Well, as Nomura's Charlie McElligott wrote on Thursday, "the current corporate buyback blackout was always going to be the window where we had to expect the market to trade without a net —in particular, its largest sector weightings, Tech + Comm Services at ~30% of SPX which is an even-larger part of the overall notional buyback allocation."
That raises the following question: Will equities get some support once the blackout is over?
That's probably too narrow. The real question is whether the disparity between authorizations/announcements and executions will normalize and thus put a bid under stocks into year-end. Consider this from BofAML's Jill Carey Hall:
Repatriation tax law changes have led to an increase in equity buyback announcements from US corporates. However, amid elevated equity valuations (and a focus on other forms of cash deployment, such as capex), less than 50% of S&P 500 index buyback announcements in 2Q were executed, based on data from S&P and Bloomberg.
Obviously, the implication there is that the ratio shown in that chart will normalize, and if it does, that should support stocks, in particular tech (QQQ). Goldman made a similar argument back in August, for those keeping score.
But that's not the only argument for a rally into year-end.
While there are certainly no shortage of reasons to be wary of the U.S. midterms, there's a sense in which the D.C. gridlock which will almost assuredly come to pass in the event Republicans retain the Senate but lose the House, will actually be a positive development for U.S. equities.
A Republican sweep could open the door to an even more combative trade stance from the Trump administration, and while the gains from late-cycle stimulus are already in the books, the potential downside from the trade frictions has yet to be realized. So a split Congress could potentially temper the trade war, but likely won't (or "can't" depending on what policies you're talking about) roll back any of the stimulus that's helped underpin the rally.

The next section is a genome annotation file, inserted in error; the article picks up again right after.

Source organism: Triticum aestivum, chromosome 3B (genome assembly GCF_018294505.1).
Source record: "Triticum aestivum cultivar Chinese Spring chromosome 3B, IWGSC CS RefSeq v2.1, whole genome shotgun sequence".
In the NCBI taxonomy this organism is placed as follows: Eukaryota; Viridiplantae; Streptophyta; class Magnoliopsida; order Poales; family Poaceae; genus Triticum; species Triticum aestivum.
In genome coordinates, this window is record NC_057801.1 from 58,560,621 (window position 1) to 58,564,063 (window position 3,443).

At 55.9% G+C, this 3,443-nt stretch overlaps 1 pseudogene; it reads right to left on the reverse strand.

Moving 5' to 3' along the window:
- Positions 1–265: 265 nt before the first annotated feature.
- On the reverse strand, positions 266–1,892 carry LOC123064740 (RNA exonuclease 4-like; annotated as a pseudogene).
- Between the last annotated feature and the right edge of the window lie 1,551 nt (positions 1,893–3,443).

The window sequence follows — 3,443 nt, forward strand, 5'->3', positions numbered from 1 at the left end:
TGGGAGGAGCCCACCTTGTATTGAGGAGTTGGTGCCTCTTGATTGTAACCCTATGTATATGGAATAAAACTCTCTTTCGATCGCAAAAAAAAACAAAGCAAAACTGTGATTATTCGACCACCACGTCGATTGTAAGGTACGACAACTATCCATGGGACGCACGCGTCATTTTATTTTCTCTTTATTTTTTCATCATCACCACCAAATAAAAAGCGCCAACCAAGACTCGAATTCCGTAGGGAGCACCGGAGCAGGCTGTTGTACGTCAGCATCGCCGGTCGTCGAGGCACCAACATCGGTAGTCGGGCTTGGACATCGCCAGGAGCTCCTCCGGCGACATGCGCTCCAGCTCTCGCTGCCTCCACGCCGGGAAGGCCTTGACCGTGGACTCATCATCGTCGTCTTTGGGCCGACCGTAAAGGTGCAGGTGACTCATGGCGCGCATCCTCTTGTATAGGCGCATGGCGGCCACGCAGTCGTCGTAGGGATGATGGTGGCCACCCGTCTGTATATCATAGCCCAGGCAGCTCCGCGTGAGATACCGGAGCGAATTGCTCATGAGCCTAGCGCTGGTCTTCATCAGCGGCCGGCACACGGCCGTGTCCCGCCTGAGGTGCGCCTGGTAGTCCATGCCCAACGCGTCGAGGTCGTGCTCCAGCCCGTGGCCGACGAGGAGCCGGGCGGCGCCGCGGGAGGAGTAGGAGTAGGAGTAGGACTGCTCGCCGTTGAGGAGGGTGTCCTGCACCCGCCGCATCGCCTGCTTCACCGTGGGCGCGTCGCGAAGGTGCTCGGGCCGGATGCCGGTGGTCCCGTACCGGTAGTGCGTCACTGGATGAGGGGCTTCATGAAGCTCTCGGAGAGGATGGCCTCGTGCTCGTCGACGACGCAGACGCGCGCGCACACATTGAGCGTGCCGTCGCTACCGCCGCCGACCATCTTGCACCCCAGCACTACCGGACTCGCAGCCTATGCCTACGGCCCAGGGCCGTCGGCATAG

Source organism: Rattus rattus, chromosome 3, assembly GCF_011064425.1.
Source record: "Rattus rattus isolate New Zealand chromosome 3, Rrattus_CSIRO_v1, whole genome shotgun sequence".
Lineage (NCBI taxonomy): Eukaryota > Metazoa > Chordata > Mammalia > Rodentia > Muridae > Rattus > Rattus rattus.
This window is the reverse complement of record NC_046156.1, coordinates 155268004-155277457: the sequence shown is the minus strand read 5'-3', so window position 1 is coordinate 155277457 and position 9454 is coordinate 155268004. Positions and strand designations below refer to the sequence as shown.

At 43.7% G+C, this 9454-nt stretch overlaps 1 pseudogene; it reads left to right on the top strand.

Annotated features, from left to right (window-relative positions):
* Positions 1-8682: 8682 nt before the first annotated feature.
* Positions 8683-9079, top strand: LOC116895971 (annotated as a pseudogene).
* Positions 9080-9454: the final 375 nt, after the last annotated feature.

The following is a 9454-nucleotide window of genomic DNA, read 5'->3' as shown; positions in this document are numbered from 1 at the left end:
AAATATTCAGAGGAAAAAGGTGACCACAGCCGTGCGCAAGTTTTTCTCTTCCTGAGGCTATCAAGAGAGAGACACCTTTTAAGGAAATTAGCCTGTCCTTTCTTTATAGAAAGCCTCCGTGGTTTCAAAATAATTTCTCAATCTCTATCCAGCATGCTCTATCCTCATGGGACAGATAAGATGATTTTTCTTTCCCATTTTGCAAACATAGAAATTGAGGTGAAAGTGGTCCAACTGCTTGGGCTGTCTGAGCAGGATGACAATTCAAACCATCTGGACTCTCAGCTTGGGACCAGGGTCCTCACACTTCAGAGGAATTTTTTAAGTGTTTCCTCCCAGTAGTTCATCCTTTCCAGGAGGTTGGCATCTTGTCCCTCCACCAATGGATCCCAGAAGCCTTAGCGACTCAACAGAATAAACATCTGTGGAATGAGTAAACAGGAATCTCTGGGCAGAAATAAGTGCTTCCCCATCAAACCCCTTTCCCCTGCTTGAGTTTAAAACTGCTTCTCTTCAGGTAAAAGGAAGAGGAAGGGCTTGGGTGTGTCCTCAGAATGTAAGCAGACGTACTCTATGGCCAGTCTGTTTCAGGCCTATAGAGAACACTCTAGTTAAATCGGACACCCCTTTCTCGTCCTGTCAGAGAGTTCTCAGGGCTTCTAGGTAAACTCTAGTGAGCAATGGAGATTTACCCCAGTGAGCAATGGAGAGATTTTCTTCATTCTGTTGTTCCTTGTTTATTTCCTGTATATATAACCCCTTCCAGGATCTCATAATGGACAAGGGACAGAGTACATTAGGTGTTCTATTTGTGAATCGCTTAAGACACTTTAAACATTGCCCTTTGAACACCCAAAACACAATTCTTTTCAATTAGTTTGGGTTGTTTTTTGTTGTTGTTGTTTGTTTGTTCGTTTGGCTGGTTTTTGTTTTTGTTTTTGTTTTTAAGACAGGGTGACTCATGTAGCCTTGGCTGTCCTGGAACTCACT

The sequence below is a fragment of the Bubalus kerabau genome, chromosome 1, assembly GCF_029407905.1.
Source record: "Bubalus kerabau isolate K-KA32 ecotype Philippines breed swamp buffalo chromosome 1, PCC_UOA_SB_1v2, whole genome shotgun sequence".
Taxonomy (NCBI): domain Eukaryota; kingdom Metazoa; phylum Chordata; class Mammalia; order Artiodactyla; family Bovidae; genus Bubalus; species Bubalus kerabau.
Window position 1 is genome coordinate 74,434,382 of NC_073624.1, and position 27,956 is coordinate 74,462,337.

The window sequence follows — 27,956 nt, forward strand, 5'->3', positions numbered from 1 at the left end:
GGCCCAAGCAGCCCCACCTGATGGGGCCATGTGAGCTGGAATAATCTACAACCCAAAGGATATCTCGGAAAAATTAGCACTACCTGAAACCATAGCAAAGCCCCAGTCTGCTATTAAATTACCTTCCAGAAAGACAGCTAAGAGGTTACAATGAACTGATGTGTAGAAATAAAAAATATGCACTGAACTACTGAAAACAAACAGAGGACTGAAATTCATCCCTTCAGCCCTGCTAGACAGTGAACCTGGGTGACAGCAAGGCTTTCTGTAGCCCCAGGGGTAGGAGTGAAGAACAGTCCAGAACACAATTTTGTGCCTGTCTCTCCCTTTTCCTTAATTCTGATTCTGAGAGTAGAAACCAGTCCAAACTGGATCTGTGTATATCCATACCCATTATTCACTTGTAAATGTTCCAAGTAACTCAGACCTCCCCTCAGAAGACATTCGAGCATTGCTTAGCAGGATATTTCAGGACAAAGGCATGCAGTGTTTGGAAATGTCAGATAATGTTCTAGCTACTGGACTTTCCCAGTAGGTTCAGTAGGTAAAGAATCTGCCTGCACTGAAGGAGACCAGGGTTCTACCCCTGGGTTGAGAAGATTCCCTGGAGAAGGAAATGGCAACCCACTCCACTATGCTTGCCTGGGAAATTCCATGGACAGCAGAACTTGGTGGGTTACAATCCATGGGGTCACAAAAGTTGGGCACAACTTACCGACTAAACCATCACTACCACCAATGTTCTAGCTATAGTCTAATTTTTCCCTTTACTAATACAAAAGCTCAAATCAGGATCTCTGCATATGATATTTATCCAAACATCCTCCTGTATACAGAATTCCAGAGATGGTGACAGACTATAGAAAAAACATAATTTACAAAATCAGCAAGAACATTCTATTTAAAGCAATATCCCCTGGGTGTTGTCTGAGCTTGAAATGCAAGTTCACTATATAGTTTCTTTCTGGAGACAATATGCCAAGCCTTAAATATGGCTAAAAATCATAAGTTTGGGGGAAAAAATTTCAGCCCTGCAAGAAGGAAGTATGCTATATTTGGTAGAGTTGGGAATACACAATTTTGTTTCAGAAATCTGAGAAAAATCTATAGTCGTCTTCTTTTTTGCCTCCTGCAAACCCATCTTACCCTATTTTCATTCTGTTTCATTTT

Beyond politics, you can always lean on the old "positioning is cleaner now" argument following the Wednesday/Thursday drawdown. That's a pretty generic way to look at things and "cleaner" is a loaded term, but at some basic level, it's undoubtedly true that these episodic purges are cathartic.
In his Friday missive, the above-mentioned Charlie McElligott also notes that "negative earnings revisions into EPS season" mean the bar for beats is lower, and he goes on to highlight bullish seasonality. Here are a couple of easy-to-read visuals on that latter point:
Those are seasonals for October 12-November 12.
So, if you're in the camp that's looking to buy the proverbial dip, I've just given you four arguments that should help in your daily quest for confirmation bias:
- an elevated announced-to-executed ratio on the buyback front,
- the possibility of "bullish gridlock" (™ Heisenberg) after the midterms
- cleaner positioning after this week's rout
- good old seasonality
For the bearish contingent, just know that vanishing market depth and evaporating liquidity are facts of life in today's environment, which means that on any given day, your shorts and tail hedges have the potential to deliver a windfall thanks to turbocharged drawdowns.
Disclosure: I/we have no positions in any stocks mentioned, and no plans to initiate any positions within the next 72 hours. I wrote this article myself, and it expresses my own opinions. I am not receiving compensation for it (other than from Seeking Alpha). I have no business relationship with any company whose stock is mentioned in this article.